This is a co-worker of my wifes, and it shows why you wear a saftey strap. Hunter has crash course to success Posted: Nov. 26, 2008 Brightened by a fresh dusting of snow Saturday morning, the oak woods and corn stubble fields of western Buffalo County were a sight for hunters' eyes. Like the legion of other hunters afield for the opening day of the 2008 Wisconsin gun deer season, Brett Werlein of Waunakee was already excited. What he saw as he looked out Saturday from his tree stand near Nelson - a still woods, trees mostly devoid of leaves, a veil of white greatly increasing visibility - only heightened his anticipation. "It doesn't matter how many years you've hunted, opening morning is huge," said Werlein, 39, and a veteran of 28 deer seasons. The typical questions ran through Werlein's head: Will the deer move? Am I in the right spot? Will I tag a deer? What will the season hold? Hunting on his family's 80 acres, game-rich land he knows well, Werlein had a pretty good idea that he could answer the first three questions in the affirmative. But no hunter, whether of 28 or 108 years of experience, could have foretold the events about to befall Werlein. As the woods lightened with the dawn, Werlein settled back in his 15-foot-tall ladder stand and waited for what the day would bring. He was hunting his favorite spot, on the side of a ravine in a mixed stand of oak and birch, overlooking a confluence of game trails. His stand was secured to a large white oak. Werlein's brother Brad was hunting about 300 yards away; other relatives, including his father, several uncles and a brother-in-law, were situated in other stands on the property. Deer activity was apparent from first light. Several does ambled through the woods by 7 a.m. Werlein let them pass. "It was a great morning to hunt," said Werlein. "If you had to pick the conditions, you couldn't do much better." About 7:15 a lone doe moved through, uphill from Werlein's stand, followed by another deer. Werlein focused on the second animal: antlers. He raised his 12-gauge shotgun to his cheek and looked through the telescopic sight. The buck's rack extended wider and higher than its ears. "Nice," thought Werlein as he clicked off his safety and waited for the buck, just 60 yards uphill, to step into a good shooting lane. Seconds later, a report echoed through the woods. The deer bolted downhill at the shot. "I knew I hit it," said Werlein. "Then I just tried to get it in my sights again for a possible follow-up shot." His right eye glued to the scope, Werlein tried in vain to catch up with the deer. In his off eye, he had the sense it was running toward his location. But he wasn't sure. Crash! Werlein's tree stand reverberated with a heavy impact. In an instant, the seat fell out beneath him and - since he was not wearing a safety harness - his body was launched in an uneasy free-fall. He pulled the gun from his face and tossed it to the side. His next impression was the white ground growing closer, a big brown object just left of his stand. Incredibly, the buck had run downhill on a collision course with the base of Werlein's stand. Luckily, Werlein fell feet first to the uphill side of his stand. He rolled as he hit earth, a painful jolt running through his body. Werlein and the buck lay there, sprawled on the leaf litter, just feet apart. "I opened my eyes and this deer was right there," recalled Werlein. "For a few moments we just looked at each other." A former football player, Werlein knows what it's like to have his wind knocked out. As he lay there, unable to move and gasping for breath, he hoped that was all that had happened. Clocked at speeds up to 38 miles per hour, a mature buck can easily outrun an NFL linebacker. Whether it can hit as hard as say, A.J. Hawk, is a matter for speculation. What's clear is the nine-pointer, with 220 pounds of muscle propelled downhill in an adrenaline-charged sprint, packed enough punch to dislodge Werlein from his perch and destroy the ladder stand. "I was stunned," said Werlein. "That crash came out of nowhere." Werlein didn't move for two minutes. "I started to try to move my feet and hands," said Werlein. "Eventually I was able to stand up." Hunting statistics show one-third of all hunters will fall from a tree stand. They don't indicate how many of those falls will be caused by charging deer. "The thing is, I'm deathly afraid of heights and I've never fallen out of a tree stand," said Werlein. "Until now." Shot through the heart, the buck rolled a few more feet downhill and lay still, its flank cut open by the ladder. Werlein was able to stagger back to his family's cabin. Only when his hunting party saw the ladder stand did they completely believe the story. The impact broke a weld on the stand and dented and detached the lower portion. Werlein declared it a total loss. Other than some neck and upper back pain, Werlein said he is fine. He also knows he's lucky. The fall could have severely injured or killed him. His plans for future seasons? "I'll be hunting right in that spot, yes," said Werlein, who also will likely wear a safety harness from now on. And he's in the market for another ladder stand, perhaps one with reinforced steel components. Do they make them with deer-collision ratings? Werlein plans to have a shoulder mount made of the buck. "It's not the biggest deer of my life, but it's definitely one I'll never forget," said Werlein.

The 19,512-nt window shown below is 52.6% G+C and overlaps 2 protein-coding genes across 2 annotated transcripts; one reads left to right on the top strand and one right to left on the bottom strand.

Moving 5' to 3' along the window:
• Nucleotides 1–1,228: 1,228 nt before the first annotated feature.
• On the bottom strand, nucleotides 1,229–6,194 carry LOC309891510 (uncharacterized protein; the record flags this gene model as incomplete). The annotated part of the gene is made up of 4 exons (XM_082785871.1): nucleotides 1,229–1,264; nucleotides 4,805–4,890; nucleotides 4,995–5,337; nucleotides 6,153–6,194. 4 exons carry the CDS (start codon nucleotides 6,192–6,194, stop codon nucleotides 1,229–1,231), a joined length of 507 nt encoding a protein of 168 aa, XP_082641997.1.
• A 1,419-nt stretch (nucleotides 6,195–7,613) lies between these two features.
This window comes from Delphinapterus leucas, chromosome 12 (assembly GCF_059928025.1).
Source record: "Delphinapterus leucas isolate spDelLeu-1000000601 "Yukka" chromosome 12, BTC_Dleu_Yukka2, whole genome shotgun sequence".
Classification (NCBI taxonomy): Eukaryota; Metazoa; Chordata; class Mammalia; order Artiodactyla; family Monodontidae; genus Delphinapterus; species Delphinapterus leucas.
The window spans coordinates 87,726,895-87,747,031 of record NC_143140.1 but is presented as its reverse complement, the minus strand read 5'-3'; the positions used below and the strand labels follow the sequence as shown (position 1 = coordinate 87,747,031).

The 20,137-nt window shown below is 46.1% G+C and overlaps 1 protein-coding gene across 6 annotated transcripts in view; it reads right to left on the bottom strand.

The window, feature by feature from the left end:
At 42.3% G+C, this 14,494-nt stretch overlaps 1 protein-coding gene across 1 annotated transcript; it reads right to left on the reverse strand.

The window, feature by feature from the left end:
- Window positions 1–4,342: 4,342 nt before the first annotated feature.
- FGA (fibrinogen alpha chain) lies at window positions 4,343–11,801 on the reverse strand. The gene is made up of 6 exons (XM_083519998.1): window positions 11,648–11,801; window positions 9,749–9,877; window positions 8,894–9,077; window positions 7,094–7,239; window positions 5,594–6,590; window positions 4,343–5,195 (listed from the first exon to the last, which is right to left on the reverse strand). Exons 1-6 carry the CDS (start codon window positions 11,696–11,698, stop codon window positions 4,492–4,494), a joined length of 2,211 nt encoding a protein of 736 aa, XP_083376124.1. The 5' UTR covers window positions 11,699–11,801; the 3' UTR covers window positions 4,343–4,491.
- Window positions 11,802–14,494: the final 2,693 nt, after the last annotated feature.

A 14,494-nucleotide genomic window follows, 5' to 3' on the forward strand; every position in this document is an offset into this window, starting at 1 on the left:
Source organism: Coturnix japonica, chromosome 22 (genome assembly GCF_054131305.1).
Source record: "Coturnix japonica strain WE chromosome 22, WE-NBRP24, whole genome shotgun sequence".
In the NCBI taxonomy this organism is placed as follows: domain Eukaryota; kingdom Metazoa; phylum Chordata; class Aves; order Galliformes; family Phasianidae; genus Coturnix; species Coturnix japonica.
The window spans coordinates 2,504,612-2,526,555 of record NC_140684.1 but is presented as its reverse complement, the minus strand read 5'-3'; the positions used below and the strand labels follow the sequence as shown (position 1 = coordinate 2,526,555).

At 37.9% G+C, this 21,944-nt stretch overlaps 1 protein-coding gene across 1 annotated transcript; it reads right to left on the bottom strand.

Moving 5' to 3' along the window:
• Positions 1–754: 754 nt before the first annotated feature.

15. Firemanwas11b

    Gun season starts here soon

    ON this note yes Jim is very correct, luckly when we butchered the deer no meat was damaged. I knew that When the rounds were purchased but the .308 rounds were picked clean at the store....I do believe in my area the 30-06 is a very popular caliber there was an abundant supply of those. ON a side note I hope to start reloading here soon or working with my friend who already does and get some good hunting rounds.